Authors:
Peiling Shih, Executive Director, Regulatory Strategic Development, APAC
Sarah Qu, Associate Director, Regulatory Strategic Development, China

The National People’s Congress of China recently accepted a major revision to the drug administration law, which will take effect Dec. 1. This overhauls the law, which last had a major change in 2001.

The revised law stipulates the strictest standards ever to regulate the Chinese pharmaceutical supply chain in an effort to combat serious issues in counterfeit drugs as well as poor quality and high prices. Complete supervision of everything from research and development to the manufacture, distribution, sales, and marketing of drugs will be covered by the revised law. Infrastructure for tracking drug distribution and post-marketing pharmacovigilance will be built and risk-based management will be implemented.

Another major change attracting attention is the formal introduction of a drug approval system by a marketing authorization holder (MAH). By current regulations, the manufacturer of a drug holds the drug license in China. This new MAH system will allow startup biotechnology companies and research institutions to use contract manufacturing, as employed in developed markets, to stimulate innovative drug development. The MAH system was successfully tested in a pilot program in 10 regions beginning in 2016. Once the drug administration law goes into effect, this MAH system will be extended nationwide.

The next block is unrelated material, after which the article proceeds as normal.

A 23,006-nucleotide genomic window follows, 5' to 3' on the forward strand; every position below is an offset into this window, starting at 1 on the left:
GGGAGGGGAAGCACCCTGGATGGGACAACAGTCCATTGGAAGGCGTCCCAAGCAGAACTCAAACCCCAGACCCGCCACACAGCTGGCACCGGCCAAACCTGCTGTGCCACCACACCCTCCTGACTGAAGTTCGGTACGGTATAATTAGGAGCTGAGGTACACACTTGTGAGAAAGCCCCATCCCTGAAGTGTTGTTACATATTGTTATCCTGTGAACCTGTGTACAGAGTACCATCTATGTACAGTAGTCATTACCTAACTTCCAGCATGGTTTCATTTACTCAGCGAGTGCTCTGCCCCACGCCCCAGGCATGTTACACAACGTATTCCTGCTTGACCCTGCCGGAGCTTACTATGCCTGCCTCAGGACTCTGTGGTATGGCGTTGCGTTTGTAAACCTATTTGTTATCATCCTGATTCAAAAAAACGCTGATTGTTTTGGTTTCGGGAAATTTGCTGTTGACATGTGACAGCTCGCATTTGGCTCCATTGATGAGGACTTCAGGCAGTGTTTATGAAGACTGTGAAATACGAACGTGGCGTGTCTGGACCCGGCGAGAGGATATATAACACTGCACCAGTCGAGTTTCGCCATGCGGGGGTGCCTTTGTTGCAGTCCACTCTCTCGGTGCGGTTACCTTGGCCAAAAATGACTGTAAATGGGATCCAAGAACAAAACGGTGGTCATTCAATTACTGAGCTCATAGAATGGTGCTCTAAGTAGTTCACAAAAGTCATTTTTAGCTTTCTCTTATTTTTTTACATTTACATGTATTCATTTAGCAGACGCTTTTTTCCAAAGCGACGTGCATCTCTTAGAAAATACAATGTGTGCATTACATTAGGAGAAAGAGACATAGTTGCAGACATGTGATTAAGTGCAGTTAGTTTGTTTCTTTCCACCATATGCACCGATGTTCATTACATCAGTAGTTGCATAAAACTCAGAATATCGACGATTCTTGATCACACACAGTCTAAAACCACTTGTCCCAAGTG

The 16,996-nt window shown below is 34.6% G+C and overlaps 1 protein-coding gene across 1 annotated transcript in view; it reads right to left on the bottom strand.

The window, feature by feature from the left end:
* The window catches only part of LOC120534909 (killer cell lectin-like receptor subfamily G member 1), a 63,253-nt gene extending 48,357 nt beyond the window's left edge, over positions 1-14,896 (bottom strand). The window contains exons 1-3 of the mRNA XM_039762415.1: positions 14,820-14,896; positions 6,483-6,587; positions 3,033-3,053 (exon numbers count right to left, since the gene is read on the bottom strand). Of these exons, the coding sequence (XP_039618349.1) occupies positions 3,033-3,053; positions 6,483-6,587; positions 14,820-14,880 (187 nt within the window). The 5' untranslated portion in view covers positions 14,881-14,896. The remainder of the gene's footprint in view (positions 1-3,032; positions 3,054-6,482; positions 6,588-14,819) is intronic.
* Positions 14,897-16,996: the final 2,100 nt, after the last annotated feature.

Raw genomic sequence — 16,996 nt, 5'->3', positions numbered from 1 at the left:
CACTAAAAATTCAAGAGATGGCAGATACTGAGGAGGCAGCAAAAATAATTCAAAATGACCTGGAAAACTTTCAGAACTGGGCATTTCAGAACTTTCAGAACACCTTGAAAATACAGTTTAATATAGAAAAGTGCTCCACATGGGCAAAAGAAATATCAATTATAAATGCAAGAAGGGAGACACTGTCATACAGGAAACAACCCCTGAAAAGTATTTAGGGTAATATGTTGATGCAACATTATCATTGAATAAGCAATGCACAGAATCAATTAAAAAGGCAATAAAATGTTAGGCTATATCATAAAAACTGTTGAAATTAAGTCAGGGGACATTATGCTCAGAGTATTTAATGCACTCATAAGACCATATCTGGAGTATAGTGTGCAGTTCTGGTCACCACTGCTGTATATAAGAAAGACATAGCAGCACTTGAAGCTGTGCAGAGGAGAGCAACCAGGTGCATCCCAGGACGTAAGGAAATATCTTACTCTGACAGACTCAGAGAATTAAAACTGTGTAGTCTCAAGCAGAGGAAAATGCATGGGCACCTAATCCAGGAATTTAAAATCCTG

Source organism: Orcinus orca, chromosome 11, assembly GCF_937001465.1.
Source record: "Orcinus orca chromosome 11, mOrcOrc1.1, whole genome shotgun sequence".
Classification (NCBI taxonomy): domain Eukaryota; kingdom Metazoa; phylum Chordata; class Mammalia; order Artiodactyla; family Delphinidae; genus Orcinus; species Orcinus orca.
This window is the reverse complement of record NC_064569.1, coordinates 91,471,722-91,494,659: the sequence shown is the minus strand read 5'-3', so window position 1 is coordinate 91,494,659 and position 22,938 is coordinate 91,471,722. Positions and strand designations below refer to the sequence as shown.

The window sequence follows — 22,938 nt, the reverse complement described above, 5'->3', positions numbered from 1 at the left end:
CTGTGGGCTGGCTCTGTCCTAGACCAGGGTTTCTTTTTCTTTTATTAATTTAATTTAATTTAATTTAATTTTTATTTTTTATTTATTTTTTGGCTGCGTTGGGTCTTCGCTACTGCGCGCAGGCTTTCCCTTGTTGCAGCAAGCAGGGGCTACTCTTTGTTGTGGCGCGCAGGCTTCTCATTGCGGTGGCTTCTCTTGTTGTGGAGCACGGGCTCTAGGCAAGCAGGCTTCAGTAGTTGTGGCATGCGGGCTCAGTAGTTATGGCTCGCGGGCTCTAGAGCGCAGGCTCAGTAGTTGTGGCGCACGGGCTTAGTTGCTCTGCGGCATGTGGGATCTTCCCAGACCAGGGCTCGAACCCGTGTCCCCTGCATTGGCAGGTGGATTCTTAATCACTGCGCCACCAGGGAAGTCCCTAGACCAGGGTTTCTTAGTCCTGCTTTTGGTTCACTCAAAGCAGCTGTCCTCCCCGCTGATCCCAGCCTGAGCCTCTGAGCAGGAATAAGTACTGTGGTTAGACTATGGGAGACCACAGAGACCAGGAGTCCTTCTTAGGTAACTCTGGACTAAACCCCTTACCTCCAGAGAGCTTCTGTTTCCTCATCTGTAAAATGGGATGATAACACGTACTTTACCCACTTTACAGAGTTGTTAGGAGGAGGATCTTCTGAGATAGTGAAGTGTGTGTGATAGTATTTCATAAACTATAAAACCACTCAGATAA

The National Medical Products Administration will review MAH qualifications during the technical review for the registration application. To serve as an MAH, an applicant will be evaluated on its capabilities in quality management, risk control and mitigation, and compensation.

The law established a legal basis for many systems created in the last few years of the reform such as the 60-day IND silent approval, CDE consultation, the acceptance of foreign data to fulfill unmet medical needs, priority review and conditional approval, the DMF system for raw materials, excipients and packaging materials, and the accreditation for clinical trial institutions from certification to notification.

If you would like to learn more about the new revision, please contact Clinipace. Our regulatory strategy development team will be more than happy to assist you.

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